“She helps people work with the craft of their soul. Women will go on retreats to the beach and they deal with what it means to be a woman in this society. She helps people refashion and build themselves up. She is dealing with the matter of life and the repercussions living has upon our souls and bodies. She recognizes that poetry is a spiritual exercise.” American Author Richard Krawiec, Instructor of Advanced Fiction at University of North Carolina at Chapel Hill
It is no less with Queen Poetess Griot Jaki Shelton Green whose work is seeded and nourished within thousands of students who are nurses and postmen, rich folk and poor folk, mechanics and poets, professors and students, black and white brothers and sisters, strivers and achievers, home-makers and attorneys, doctors and janitors ... every day people who do what they do with the song of poetry informing their work, the melodies of Love, Hope and Faith in the details to which they attend. They have been touched immaculately by the lyrical je ne sais quoi of a master supreme poetess.
American author and University of North Carolina, Chapel Hill faculty member Richard Krawiec, has noted of her signature work with Sista Write, “She helps people work with the craft of their soul. Women will go on retreats to the beach and they deal with what it means to be a woman in this society. She helps people refashion and build themselves up. She is dealing with the matter of life and the repercussions living has upon our souls and bodies. She recognizes that poetry is a spiritual exercise.”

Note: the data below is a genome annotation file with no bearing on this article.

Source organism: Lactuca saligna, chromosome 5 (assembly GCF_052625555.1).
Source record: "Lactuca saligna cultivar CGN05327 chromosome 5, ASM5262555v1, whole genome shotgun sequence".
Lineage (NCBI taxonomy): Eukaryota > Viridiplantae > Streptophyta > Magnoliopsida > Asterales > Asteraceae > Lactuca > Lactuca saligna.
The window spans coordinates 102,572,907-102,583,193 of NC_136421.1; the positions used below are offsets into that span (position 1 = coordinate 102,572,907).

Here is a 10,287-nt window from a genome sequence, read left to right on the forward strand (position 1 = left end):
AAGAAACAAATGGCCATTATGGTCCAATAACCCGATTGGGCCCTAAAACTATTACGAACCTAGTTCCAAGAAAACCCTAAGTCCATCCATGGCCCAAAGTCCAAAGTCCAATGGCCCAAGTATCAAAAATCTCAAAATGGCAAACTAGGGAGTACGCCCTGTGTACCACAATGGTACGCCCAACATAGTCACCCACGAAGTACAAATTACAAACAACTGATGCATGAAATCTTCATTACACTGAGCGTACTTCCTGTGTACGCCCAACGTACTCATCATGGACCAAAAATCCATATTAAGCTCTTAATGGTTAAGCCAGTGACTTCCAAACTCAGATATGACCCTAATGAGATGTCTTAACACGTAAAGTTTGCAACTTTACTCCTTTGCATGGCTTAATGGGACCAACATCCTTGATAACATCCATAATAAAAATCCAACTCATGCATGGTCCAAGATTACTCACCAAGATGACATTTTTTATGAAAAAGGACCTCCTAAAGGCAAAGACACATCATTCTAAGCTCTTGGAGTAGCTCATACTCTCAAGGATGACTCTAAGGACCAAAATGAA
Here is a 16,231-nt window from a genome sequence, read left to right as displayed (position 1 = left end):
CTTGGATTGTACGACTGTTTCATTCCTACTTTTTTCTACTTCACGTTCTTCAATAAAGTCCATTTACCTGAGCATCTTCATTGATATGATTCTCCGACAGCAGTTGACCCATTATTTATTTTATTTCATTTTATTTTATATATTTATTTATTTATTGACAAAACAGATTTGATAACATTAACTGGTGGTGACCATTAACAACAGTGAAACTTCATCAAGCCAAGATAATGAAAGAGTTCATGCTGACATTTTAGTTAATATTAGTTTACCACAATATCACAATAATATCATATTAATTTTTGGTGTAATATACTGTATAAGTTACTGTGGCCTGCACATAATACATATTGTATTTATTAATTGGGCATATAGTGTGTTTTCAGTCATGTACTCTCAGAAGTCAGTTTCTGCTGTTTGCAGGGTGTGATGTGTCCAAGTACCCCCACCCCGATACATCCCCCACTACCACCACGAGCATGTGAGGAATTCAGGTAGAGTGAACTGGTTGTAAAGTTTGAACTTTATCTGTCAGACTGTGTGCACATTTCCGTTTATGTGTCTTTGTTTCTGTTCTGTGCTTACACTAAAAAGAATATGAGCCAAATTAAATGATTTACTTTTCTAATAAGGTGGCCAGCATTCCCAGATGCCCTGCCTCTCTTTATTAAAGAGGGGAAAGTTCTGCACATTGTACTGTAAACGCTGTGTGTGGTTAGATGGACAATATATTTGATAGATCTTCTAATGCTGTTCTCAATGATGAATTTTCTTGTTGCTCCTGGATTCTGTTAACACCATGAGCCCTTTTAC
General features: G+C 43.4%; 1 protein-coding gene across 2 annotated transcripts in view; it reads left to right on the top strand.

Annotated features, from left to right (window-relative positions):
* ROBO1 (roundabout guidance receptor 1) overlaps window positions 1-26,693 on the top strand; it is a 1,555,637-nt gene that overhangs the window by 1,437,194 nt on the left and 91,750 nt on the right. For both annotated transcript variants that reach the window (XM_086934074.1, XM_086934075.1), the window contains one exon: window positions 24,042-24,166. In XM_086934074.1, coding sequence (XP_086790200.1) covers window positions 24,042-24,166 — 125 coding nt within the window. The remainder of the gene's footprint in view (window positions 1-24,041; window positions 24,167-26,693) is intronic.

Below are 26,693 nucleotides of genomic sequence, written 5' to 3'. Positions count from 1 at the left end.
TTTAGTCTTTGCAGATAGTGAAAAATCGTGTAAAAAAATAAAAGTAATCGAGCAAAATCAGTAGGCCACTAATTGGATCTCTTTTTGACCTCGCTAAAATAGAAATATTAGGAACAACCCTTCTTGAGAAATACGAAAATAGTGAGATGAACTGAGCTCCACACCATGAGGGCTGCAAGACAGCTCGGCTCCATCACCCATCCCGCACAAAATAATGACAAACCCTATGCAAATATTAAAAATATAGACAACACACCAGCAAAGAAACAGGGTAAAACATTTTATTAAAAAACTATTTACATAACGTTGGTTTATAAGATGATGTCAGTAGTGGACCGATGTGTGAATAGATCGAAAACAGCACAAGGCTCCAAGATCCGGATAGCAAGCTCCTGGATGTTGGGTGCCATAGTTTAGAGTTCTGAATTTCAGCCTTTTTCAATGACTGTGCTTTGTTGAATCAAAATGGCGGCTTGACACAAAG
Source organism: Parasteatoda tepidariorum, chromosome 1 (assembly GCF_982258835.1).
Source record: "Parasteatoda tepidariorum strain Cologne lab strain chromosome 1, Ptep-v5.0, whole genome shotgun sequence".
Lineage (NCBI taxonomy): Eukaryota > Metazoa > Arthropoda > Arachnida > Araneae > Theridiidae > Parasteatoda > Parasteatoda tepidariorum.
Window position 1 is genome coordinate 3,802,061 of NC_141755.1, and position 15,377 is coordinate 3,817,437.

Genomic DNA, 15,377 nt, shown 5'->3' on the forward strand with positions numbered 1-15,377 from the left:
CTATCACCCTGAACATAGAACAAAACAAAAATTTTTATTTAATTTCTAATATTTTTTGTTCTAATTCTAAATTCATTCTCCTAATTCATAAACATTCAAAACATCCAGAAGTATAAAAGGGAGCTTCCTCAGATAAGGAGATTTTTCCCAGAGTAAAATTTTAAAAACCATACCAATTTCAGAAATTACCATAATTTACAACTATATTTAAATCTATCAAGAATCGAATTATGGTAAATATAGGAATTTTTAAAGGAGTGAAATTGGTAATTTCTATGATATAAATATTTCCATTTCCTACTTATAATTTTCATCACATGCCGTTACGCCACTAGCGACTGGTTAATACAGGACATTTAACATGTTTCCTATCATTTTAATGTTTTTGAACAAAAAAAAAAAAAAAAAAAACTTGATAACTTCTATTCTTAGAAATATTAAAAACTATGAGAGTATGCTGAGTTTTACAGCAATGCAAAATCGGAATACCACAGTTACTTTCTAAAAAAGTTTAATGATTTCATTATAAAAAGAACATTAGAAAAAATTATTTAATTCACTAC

Indeed, she is poet laureate for the people, by the people, of the people, an American Griot and treasure. And it seems she need only be anointed by the One as she is not interested in the accolades that are heaped higher than the biblical towers of Babel. In the timeless tradition of our Griots, our people and the earth, she is the messenger of this land in the traditional call/response form our African Americanized language:
who will be the messenger of this land/ count its veins/ speak through the veins/ translate the language of water/ navigate the heels of lineage/ who will carry this land in parcels/ paper, linen, burlap/ who will weep when it bleeds/ and hardens/ forgets to birth itself...
we are the messengers/ new messengers/ arriving as mutations of ourselves/ we are these messengers/ blue breath/ red hands/ singing a tree into dance
© Jaki Shelton Green
Jaki Shelton Green, 2009 Piedmont Poet Laureate, reads That Boy during an event marking the release of Literary Trails of the North Carolina Piedmont at the Regulator Bookshop in Durham.